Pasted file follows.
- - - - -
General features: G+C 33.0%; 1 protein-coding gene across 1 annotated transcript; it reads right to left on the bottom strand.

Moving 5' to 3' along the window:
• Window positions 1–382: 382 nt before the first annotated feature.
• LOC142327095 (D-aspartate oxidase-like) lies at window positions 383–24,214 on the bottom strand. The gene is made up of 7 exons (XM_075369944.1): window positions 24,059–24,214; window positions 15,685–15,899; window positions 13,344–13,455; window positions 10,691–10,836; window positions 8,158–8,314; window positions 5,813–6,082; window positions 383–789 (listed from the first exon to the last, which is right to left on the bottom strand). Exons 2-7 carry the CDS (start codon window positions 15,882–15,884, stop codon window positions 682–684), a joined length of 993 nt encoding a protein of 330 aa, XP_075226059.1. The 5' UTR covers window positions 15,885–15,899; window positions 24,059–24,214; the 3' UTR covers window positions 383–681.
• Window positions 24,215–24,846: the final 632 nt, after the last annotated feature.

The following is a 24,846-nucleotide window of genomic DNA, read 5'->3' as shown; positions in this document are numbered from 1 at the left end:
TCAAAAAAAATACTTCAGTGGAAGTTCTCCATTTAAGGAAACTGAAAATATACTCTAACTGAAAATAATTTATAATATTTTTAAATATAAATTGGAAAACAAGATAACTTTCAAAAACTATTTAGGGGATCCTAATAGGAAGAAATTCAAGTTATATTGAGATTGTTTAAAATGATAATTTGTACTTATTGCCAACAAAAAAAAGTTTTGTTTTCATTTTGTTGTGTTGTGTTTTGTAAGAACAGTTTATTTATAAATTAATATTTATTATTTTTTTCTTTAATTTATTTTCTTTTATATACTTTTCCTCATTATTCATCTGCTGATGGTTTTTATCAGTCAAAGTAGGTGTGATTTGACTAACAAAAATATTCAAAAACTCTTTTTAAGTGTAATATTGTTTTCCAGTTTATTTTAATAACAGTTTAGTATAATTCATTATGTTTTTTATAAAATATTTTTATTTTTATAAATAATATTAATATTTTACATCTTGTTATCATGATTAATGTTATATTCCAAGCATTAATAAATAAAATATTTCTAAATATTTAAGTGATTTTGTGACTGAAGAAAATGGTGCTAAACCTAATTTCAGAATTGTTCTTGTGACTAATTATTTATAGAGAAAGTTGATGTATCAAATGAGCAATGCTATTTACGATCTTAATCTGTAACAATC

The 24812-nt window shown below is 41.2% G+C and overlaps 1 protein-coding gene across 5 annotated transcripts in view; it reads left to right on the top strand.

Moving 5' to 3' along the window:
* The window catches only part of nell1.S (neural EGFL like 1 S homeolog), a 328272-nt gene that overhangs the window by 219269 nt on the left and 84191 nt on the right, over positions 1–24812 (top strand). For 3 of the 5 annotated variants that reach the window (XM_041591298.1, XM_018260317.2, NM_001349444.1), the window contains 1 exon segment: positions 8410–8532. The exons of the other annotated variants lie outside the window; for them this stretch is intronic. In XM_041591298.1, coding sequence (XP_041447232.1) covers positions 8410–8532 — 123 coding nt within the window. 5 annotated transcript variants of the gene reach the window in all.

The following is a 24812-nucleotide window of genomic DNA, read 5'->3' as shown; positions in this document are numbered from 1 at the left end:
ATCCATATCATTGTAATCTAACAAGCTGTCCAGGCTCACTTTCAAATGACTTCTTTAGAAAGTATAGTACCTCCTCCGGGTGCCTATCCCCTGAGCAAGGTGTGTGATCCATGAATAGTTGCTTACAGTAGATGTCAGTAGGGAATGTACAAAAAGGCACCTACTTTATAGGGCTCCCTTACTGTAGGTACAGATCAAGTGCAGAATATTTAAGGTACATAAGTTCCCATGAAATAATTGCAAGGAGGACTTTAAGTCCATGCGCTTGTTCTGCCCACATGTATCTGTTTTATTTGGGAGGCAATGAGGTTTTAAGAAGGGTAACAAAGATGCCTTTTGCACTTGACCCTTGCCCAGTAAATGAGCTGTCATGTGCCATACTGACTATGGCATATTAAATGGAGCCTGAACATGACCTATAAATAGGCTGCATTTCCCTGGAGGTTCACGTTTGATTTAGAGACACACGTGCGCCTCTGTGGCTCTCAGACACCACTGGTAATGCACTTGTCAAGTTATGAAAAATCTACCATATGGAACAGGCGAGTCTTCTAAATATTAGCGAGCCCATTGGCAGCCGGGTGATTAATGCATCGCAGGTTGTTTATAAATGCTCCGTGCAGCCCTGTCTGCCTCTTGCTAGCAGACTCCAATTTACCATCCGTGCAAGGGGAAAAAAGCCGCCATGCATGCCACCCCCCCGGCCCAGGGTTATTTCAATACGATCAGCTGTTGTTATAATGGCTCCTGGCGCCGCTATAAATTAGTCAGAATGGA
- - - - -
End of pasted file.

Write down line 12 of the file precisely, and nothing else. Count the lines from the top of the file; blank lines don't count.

ATCCATATCATTGTAATCTAACAAGCTGTCCAGGCTCACTTTCAAATGACTTCTTTAGAAAGTATAGTACCTCCTCCGGGTGCCTATCCCCTGAGCAAGGTGTGTGATCCATGAATAGTTGCTTACAGTAGATGTCAGTAGGGAATGTACAAAAAGGCACCTACTTTATAGGGCTCCCTTACTGTAGGTACAGATCAAGTGCAGAATATTTAAGGTACATAAGTTCCCATGAAATAATTGCAAGGAGGACTTTAAGTCCATGCGCTTGTTCTGCCCACATGTATCTGTTTTATTTGGGAGGCAATGAGGTTTTAAGAAGGGTAACAAAGATGCCTTTTGCACTTGACCCTTGCCCAGTAAATGAGCTGTCATGTGCCATACTGACTATGGCATATTAAATGGAGCCTGAACATGACCTATAAATAGGCTGCATTTCCCTGGAGGTTCACGTTTGATTTAGAGACACACGTGCGCCTCTGTGGCTCTCAGACACCACTGGTAATGCACTTGTCAAGTTATGAAAAATCTACCATATGGAACAGGCGAGTCTTCTAAATATTAGCGAGCCCATTGGCAGCCGGGTGATTAATGCATCGCAGGTTGTTTATAAATGCTCCGTGCAGCCCTGTCTGCCTCTTGCTAGCAGACTCCAATTTACCATCCGTGCAAGGGGAAAAAAGCCGCCATGCATGCCACCCCCCCGGCCCAGGGTTATTTCAATACGATCAGCTGTTGTTATAATGGCTCCTGGCGCCGCTATAAATTAGTCAGAATGGA